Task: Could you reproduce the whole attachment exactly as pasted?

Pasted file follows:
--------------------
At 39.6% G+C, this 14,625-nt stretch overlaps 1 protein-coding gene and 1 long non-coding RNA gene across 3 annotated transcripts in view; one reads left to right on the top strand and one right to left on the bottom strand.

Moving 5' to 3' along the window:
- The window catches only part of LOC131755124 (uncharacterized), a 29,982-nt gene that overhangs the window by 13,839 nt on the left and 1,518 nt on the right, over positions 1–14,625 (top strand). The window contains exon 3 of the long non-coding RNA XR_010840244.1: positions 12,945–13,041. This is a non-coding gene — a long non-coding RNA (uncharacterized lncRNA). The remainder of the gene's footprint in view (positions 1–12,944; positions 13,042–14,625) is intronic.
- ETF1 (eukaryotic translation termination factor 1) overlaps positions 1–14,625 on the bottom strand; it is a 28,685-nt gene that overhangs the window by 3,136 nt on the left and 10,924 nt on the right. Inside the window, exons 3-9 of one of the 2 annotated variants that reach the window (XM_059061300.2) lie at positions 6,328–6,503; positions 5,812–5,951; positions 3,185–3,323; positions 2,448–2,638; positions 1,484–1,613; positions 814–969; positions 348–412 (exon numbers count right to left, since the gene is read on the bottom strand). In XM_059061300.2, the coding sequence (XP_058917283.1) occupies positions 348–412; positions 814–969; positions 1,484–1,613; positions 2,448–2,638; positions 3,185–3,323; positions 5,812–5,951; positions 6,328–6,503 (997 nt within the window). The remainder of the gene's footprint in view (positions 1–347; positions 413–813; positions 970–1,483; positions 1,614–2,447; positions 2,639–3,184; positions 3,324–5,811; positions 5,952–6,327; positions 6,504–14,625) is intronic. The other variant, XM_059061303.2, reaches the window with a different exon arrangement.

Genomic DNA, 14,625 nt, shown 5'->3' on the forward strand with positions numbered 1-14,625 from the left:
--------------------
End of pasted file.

At 39.6% G+C, this 14,625-nt stretch overlaps 1 protein-coding gene and 1 long non-coding RNA gene across 3 annotated transcripts in view; one reads left to right on the top strand and one right to left on the bottom strand.

Moving 5' to 3' along the window:
- The window catches only part of LOC131755124 (uncharacterized), a 29,982-nt gene that overhangs the window by 13,839 nt on the left and 1,518 nt on the right, over positions 1–14,625 (top strand). The window contains exon 3 of the long non-coding RNA XR_010840244.1: positions 12,945–13,041. This is a non-coding gene — a long non-coding RNA (uncharacterized lncRNA). The remainder of the gene's footprint in view (positions 1–12,944; positions 13,042–14,625) is intronic.
- ETF1 (eukaryotic translation termination factor 1) overlaps positions 1–14,625 on the bottom strand; it is a 28,685-nt gene that overhangs the window by 3,136 nt on the left and 10,924 nt on the right. Inside the window, exons 3-9 of one of the 2 annotated variants that reach the window (XM_059061300.2) lie at positions 6,328–6,503; positions 5,812–5,951; positions 3,185–3,323; positions 2,448–2,638; positions 1,484–1,613; positions 814–969; positions 348–412 (exon numbers count right to left, since the gene is read on the bottom strand). In XM_059061300.2, the coding sequence (XP_058917283.1) occupies positions 348–412; positions 814–969; positions 1,484–1,613; positions 2,448–2,638; positions 3,185–3,323; positions 5,812–5,951; positions 6,328–6,503 (997 nt within the window). The remainder of the gene's footprint in view (positions 1–347; positions 413–813; positions 970–1,483; positions 1,614–2,447; positions 2,639–3,184; positions 3,324–5,811; positions 5,952–6,327; positions 6,504–14,625) is intronic. The other variant, XM_059061303.2, reaches the window with a different exon arrangement.

Genomic DNA, 14,625 nt, shown 5'->3' on the forward strand with positions numbered 1-14,625 from the left: